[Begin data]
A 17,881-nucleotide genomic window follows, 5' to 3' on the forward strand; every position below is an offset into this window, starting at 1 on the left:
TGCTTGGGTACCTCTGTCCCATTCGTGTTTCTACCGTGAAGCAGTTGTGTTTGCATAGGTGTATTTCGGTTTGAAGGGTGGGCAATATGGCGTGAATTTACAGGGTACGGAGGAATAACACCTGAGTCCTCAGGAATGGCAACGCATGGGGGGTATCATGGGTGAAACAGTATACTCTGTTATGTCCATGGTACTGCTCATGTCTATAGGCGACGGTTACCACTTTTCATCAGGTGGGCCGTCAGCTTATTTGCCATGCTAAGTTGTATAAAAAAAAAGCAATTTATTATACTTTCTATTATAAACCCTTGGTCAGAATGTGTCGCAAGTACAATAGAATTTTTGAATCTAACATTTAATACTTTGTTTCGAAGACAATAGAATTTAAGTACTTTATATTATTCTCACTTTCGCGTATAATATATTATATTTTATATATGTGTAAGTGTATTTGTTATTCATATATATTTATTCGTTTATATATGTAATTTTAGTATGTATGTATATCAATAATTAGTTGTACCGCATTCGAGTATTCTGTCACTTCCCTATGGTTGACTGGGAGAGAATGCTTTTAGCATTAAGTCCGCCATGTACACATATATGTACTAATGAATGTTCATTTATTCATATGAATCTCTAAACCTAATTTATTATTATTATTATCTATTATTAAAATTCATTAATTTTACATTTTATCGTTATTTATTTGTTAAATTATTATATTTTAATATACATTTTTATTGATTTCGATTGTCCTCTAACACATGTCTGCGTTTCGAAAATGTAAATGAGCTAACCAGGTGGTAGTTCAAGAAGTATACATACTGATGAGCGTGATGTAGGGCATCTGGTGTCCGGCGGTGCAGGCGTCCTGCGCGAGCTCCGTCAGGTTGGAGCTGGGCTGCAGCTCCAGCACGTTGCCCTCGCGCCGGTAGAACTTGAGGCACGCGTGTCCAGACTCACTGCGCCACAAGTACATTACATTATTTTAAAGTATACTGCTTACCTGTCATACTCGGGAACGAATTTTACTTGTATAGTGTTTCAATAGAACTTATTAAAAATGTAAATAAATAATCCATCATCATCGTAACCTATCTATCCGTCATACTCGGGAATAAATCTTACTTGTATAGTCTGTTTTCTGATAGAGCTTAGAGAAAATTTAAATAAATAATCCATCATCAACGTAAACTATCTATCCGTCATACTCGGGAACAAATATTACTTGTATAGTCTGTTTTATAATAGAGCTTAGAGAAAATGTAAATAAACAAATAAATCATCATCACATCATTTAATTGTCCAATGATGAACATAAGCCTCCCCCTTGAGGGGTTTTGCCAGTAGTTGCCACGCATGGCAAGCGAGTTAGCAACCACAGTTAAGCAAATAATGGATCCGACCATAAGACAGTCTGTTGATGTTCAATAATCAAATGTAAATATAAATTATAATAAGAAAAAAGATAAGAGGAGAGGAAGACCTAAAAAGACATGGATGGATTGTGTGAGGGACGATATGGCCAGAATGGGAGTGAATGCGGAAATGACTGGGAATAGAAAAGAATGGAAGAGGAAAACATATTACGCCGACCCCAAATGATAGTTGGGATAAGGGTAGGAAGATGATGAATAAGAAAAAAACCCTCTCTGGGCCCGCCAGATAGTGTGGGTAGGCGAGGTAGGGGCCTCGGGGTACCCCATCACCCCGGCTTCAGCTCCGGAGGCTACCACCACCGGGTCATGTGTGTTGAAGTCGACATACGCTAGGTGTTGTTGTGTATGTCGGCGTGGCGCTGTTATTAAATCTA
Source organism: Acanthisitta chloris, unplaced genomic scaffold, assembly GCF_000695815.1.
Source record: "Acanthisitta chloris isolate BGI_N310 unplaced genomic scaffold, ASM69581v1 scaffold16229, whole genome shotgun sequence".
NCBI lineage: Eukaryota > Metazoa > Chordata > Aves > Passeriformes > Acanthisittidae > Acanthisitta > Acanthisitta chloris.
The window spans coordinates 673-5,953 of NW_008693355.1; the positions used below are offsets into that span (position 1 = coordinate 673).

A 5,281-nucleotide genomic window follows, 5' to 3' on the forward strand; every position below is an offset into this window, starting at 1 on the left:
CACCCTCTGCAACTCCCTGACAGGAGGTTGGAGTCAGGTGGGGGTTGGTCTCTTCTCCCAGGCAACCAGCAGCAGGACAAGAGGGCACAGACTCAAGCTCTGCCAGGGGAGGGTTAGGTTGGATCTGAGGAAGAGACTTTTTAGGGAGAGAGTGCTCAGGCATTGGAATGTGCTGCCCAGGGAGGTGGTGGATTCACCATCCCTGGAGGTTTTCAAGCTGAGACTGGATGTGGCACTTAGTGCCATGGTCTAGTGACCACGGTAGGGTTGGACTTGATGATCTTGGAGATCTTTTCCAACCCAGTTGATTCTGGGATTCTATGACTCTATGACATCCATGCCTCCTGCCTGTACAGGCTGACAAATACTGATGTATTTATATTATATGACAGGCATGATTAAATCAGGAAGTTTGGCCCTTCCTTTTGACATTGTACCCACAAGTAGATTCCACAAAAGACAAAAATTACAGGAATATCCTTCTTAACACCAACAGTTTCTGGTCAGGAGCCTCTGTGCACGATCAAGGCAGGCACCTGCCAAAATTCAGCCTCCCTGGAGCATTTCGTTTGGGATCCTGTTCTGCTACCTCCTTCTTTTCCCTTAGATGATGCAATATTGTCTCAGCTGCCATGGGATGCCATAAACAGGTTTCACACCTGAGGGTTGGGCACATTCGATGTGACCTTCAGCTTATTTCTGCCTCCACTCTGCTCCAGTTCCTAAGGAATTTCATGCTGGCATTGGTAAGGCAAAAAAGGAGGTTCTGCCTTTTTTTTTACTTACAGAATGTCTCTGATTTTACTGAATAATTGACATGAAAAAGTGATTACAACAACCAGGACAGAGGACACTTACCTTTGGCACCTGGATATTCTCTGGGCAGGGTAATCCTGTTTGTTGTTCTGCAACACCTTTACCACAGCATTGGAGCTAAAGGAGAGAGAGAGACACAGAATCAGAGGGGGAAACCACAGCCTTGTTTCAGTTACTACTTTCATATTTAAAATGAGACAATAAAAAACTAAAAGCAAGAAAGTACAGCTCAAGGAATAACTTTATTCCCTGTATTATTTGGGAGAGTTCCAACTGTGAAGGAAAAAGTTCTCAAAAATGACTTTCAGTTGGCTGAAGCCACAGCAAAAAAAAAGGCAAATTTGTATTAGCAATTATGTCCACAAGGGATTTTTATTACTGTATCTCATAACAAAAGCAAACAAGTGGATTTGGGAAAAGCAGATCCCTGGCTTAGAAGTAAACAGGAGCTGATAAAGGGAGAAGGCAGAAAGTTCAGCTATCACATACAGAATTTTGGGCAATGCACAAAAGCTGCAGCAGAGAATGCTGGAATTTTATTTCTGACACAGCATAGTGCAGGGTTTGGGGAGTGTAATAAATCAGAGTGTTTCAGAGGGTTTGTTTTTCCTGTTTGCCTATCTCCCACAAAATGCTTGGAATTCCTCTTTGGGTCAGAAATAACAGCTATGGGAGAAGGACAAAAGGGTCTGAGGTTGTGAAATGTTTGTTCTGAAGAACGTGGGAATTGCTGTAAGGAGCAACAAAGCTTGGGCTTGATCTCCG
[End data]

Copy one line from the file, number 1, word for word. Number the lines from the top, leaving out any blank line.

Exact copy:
A 17,881-nucleotide genomic window follows, 5' to 3' on the forward strand; every position below is an offset into this window, starting at 1 on the left: